Three Homies figurines: Fat Boy (front), the Wanderer (left), and Duckyboy (right)
Homies are a series of two-inch plastic collectible figurines representing various Chicano Mexican American characters. The line of toys was created by David Gonzales and based on a comic strip that Gonzales created featuring a cast of characters from his youth. Introduced in 1998, Homies were initially sold in supermarket vending machines. Homies have become a highly collectible item among fans, and have spawned many imitation toys.
Gonzales began drawing comics while he was in high school. His amateur comic strip was called The Adventures of Chico Loco, and the characters were based on "barrio guys," as Gonzales grew up on the tough streets of a poverty-ridden Mexican-American neighborhood. The main character, based on Gonzales himself, was called "Hollywood." The strip, which later changed its title to The Adventures of Hollywood, was picked up by Lowrider magazine and published monthly. More and more barrio characters from Gonzales' experiences were introduced to the public through the Hollywood strip — these became "Homies." (The word "homie" [from "homeboy"] is a slang term found in American urban culture, meaning a male friend from back home, or, in a broader sense, anyone that you would acknowledge as your friend. In use in the West Coast Latino community for decades, the word "homie" has crossed over into the now mainstream Hip-Hop street culture.)
In 1998, Gonzales released the first set of Homies figurines, initially sold in supermarket vending machines located in Chicano communities. The first series featured the male characters Eight Ball, Smiley, Big Loco, Droopy, Sapo, and Mr. Raza. The toys were widely popular, with the first series selling a million Homies figures in four months.
The figures caused controversy after their initial release as members of the Los Angeles Police Department argued that the "urban, inner-city Latino" figures glorified gang life. Law enforcement entities pressured retailers to stop selling Homies; as a result, many mainstream stores, such as Walmart and Safeway Inc., stopped selling the toys.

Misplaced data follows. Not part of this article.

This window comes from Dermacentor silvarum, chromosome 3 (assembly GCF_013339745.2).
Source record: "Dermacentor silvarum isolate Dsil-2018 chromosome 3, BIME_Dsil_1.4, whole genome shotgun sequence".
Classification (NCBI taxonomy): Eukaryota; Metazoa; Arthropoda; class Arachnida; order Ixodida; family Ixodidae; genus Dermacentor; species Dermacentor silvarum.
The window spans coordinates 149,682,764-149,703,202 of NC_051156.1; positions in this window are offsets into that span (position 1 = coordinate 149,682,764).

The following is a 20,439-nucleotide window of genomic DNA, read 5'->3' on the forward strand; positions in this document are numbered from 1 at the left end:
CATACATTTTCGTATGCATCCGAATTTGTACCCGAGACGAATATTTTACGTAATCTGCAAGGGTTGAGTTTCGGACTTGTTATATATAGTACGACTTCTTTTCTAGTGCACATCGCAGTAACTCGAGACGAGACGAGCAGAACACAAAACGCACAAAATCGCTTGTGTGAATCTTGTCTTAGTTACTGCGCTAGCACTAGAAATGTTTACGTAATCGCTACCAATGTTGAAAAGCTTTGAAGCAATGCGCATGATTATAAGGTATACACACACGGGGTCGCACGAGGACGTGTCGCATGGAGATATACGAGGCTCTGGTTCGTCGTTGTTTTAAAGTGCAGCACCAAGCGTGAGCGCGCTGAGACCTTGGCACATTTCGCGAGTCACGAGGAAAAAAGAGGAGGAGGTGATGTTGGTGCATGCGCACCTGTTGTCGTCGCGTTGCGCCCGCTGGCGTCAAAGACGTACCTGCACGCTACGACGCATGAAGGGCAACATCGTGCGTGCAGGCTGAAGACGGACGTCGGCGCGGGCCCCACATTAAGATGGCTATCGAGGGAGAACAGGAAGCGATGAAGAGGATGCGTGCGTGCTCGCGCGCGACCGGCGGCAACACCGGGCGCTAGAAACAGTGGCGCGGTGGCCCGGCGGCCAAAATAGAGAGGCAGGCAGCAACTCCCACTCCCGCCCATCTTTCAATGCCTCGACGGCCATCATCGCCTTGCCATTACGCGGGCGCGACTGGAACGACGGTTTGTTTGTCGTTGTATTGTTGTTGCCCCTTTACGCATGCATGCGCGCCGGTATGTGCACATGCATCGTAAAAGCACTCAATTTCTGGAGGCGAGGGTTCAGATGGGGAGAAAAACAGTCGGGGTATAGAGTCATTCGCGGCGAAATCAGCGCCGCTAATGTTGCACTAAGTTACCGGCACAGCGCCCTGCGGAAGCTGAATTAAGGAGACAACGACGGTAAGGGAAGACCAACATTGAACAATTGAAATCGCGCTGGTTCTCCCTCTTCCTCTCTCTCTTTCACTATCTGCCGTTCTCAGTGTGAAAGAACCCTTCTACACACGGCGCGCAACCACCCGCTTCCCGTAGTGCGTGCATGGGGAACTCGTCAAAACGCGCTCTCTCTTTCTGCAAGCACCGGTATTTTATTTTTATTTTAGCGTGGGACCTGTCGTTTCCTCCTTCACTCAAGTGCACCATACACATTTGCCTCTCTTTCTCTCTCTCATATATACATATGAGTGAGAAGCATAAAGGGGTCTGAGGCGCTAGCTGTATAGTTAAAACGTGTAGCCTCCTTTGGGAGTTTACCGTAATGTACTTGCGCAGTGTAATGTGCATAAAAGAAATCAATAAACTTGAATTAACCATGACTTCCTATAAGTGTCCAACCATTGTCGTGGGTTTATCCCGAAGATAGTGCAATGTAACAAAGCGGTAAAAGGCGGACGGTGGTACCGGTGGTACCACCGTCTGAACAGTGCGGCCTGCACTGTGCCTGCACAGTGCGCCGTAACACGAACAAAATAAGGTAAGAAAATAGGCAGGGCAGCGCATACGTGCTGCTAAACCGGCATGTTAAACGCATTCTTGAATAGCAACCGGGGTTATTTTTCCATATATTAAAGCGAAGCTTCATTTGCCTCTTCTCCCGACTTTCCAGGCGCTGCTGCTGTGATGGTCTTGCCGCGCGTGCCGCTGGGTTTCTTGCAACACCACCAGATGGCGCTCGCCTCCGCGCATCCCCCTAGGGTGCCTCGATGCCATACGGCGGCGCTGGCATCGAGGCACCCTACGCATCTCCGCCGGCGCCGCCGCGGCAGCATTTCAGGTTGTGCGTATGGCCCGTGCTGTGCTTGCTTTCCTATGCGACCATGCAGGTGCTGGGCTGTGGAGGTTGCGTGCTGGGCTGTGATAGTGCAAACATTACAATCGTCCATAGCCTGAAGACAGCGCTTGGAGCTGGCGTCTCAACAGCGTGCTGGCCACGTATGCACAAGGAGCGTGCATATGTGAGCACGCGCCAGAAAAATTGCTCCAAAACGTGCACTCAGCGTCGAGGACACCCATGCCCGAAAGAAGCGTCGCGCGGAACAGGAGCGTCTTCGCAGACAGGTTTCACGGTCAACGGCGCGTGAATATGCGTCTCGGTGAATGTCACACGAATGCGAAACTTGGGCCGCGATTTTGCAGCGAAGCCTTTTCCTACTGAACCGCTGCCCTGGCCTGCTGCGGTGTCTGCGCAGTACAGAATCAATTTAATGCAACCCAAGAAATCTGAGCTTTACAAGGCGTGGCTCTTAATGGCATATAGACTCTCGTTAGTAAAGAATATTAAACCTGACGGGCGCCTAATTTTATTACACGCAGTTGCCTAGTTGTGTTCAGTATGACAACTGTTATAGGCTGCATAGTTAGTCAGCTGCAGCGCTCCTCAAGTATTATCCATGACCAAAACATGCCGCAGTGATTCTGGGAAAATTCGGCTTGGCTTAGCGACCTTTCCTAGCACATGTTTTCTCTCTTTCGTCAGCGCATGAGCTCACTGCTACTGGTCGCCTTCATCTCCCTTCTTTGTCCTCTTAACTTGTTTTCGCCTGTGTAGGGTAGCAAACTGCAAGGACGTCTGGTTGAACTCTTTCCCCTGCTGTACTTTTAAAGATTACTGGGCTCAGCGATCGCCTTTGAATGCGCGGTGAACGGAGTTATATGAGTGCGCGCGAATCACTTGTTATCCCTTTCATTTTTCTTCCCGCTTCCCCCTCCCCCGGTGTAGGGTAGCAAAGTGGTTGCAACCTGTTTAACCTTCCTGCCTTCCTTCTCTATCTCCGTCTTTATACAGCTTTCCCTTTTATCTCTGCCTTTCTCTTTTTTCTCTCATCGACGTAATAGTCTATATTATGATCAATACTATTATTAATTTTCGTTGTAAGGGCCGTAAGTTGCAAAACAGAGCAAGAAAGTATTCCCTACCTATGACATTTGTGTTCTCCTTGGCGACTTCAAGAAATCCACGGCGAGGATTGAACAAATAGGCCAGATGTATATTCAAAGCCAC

In response, Gonzales repeatedly explained that he “did not create Homies to glamorize gang life”. He created stories for each characters on the Homies website, with each one embodying a positive trait. Stores quickly returned the Homies to their shelves; the resulting media coverage of the controversy helped Homies gain ever more popularity.
According to Gonzales, he has received orders from countries in Europe, South America, and Africa requesting Homies characters representing people from those continents. By 2005, the Homies line featured female characters, as well as characters with Puerto Rican, Filipino, and Japanese backgrounds. There have been 12 series of Homies, with more than 200 characters.
In their fictional world, the Homies are a group of tightly knit Chicano buddies who grew up in the Mexican-American barrio of "Quien Sabe" ("Who knows?") located in East Los Angeles. In an inner-city world plagued by poverty, violence, and drugs, the Homies form a strong and binding cultural support system that enables them to overcome the surrounding negativity, allowing for laughter and good times as an antidote to reality. As befitting these characters from the barrio, many Homies wear bandanas and baggy pants. The four main Homies are Hollywood (based on creator Gonzales), Smiley, Pelon, and Bobby Loco.
Gonzales has created a background for each Homie to have their own story. He made sure that the Homies were authentic because they were based on Latinos in his community. The following is a list of some of the more notable Homies characters:
- First series:
- Eight Ball — Known for his distinctive low-slung beanie and big smile, he is named for the numbers painted on his shoes
- Smiley — based on a childhood friend of creator David Gonzales, Smiley is a mechanic who works at "Homies Hydraulics," and is perpetually broke and borrowing money off the other Homies
- Big Loco — youth gang counselor and arbitrator
- Droopy — slightly stoned background character
- Sapo — huge consumer of Mexican food; unpopular with women